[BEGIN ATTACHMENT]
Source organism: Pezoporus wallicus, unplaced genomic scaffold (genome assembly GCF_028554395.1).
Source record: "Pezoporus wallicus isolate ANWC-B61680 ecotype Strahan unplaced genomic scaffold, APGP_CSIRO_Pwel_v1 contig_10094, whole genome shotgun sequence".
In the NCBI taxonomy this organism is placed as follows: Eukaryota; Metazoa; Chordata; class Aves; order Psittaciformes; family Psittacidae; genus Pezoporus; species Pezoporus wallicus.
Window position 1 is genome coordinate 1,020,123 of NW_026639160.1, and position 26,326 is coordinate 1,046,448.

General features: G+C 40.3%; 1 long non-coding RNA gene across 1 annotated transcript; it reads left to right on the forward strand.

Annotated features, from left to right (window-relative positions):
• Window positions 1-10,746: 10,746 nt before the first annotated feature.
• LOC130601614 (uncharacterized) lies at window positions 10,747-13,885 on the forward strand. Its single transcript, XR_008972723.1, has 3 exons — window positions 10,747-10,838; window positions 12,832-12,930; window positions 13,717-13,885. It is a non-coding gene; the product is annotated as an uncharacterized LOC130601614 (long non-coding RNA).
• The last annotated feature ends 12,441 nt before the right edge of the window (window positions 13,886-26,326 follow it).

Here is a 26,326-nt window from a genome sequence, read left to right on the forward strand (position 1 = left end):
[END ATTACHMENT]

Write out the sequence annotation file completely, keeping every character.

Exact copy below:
Source organism: Pezoporus wallicus, unplaced genomic scaffold (genome assembly GCF_028554395.1).
Source record: "Pezoporus wallicus isolate ANWC-B61680 ecotype Strahan unplaced genomic scaffold, APGP_CSIRO_Pwel_v1 contig_10094, whole genome shotgun sequence".
In the NCBI taxonomy this organism is placed as follows: Eukaryota; Metazoa; Chordata; class Aves; order Psittaciformes; family Psittacidae; genus Pezoporus; species Pezoporus wallicus.
Window position 1 is genome coordinate 1,020,123 of NW_026639160.1, and position 26,326 is coordinate 1,046,448.

General features: G+C 40.3%; 1 long non-coding RNA gene across 1 annotated transcript; it reads left to right on the forward strand.

Annotated features, from left to right (window-relative positions):
• Window positions 1-10,746: 10,746 nt before the first annotated feature.
• LOC130601614 (uncharacterized) lies at window positions 10,747-13,885 on the forward strand. Its single transcript, XR_008972723.1, has 3 exons — window positions 10,747-10,838; window positions 12,832-12,930; window positions 13,717-13,885. It is a non-coding gene; the product is annotated as an uncharacterized LOC130601614 (long non-coding RNA).
• The last annotated feature ends 12,441 nt before the right edge of the window (window positions 13,886-26,326 follow it).

Here is a 26,326-nt window from a genome sequence, read left to right on the forward strand (position 1 = left end):